Making graduation a goal for students in danger of dropping out
April 27, 2011
In Hartford, a new school is about to graduate its first class -- students who are over-age, under-credited, and who may not otherwise have gotten a high school diploma. As WNPR's Jeff Cohen reports, each student gets a case manager, an accelerated curriculum, and a message -- if you commit to graduating, the school will help get you there.
Principal Venitia Richardson sits in her office at Opportunity High School with four students getting ready for graduation. The small, year-round school is a partnership with the city's public schools and a non-profit called Our Piece of the Pie.
"Opportunity High School was developed for students who have previously attended other city high schools but found little to no success."
Hines: Kyona Hines. I'm 18.
Cohen: Do your friends, what do they say about school here?
Hines: Honestly, people used to say like, oh, people that go there is bad, they used to think bad stuff. But as I listen to them saying that, some of them end up being here. And a lot of students want to come here because they see me graduating while they're still in the grade behind me. A lot of kids thought bad stuff about this school until they see like we're getting our education, we're going somewhere. And people really, they would encourage us to go be something in life. You feel me?
Williams: My name is Randall Williams, and I am 19 years old. I just pretty much went to school just to fight. I'd go to school, go to classes, sit down, go to sleep, after school, fight, and play basketball. As I was 16, 17, I thought everything was fun until I got older, realizing that without a high school diploma I can't do all things I want to do.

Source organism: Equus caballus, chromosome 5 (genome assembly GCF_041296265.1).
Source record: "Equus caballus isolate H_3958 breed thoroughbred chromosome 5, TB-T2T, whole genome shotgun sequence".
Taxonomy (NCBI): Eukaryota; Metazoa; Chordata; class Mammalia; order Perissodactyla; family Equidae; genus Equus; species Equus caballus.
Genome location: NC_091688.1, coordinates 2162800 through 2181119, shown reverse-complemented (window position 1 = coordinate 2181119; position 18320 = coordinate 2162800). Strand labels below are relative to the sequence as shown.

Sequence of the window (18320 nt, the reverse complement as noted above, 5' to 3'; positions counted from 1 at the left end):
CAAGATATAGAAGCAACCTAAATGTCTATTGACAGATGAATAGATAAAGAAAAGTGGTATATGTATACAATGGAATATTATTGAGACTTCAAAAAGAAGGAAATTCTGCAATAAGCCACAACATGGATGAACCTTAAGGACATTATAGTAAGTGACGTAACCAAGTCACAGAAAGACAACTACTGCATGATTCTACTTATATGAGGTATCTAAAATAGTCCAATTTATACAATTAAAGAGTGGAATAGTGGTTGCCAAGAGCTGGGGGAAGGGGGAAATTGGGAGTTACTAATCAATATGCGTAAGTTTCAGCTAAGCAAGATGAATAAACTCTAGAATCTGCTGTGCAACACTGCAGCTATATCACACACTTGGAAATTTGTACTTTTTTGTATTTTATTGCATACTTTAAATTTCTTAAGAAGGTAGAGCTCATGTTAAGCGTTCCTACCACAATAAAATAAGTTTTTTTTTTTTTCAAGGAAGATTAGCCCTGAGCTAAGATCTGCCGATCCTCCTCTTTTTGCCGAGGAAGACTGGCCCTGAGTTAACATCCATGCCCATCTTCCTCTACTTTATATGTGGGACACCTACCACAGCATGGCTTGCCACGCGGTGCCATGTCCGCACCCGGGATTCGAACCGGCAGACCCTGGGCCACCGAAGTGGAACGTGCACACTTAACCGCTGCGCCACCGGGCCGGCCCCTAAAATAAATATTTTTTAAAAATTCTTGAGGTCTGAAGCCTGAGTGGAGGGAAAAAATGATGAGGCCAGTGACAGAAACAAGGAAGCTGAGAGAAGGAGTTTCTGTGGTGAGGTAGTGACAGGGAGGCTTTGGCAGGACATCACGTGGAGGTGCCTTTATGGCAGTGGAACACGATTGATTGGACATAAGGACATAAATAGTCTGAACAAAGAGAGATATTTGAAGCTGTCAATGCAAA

Cohen: What do you want to do?
Williams: Play in the NBA. Play basketball, then if I don't make that, probably be a zoologist, or something to do with animals, help out animals in some kind of way. Because Randall at Hartford High just wanted to fight all the time, but the Randall here matured, I actually come to school every day. I'm probably one of the only kids in this school that actually come every single day.
Lopez: Perfect attendance.
Soler: Leslie Soler.
Cohen: And how old are you?
Cohen: Why did you drop out of Hartford High?
Soler: Because I wasn't doing too good, and out of 180 days I had 242 absences.
Cohen: What were you doing when you weren't at school?
Soler: Leaving, getting high. Nothing. I felt like this was my last chance. Before I was never motivated to come to school. But I actually wake up wanting to come to school.
Cohen: You're just saying that because she's here.
Soler: Oh, she knows, I'm here before she is.
Cohen: Why? What's the difference? Why are you the student who's here before the principal here and yet in 180 days at the other school you had 242 class absences?
Soler: Because of the attention. But other than that, in other schools there's 1,300 students. Some of the teachers don't even know our names. But here, they know by name, last name, and social security.
Lopez: I'm Julio Lopez. I'm 19. I used to be a student at Hartford High. I was failing, always skipping, because it was hard for me to catch up, so I ended up giving up and I dropped out.
Cohen: What's different about here?
Lopez: The teachers, the whole staff, they treat us with respect, they treat us like adults.
Cohen: What makes you a better student here than at Hartford High?
Lopez: I'm not skipping as much, I guess. I'm not acting up, threatening to fight the teachers as much.
Cohen: If you weren't in school now what do you think you'd be doing?
Lopez: Selling drugs or locked up. I don't think I had another choice. Because without a high school you can't like really get a job.
Hines: You could come in here mad, you could be mad at the world, and then some reason, it's somebody, one person that puts a smile on your face, you don't remember why you was mad.
Cohen: Do you have friends for whom even this doesn't work?
Soler: We have people that don't even last a month here, they're so used to not coming to school that they give up. And we try to tell them, you know, you got to come to school, but it's just not in their head. Yet.
Hines: But they will grow from it. It's going to be a time when they grow up that they're going to realize that I should have finished high school. But I was too immature and had my head in the streets too much instead of that they forget about their education.
All four students say they plan to continue their training and education after they graduate. Principal Richardson says there are more than enough students to take their place.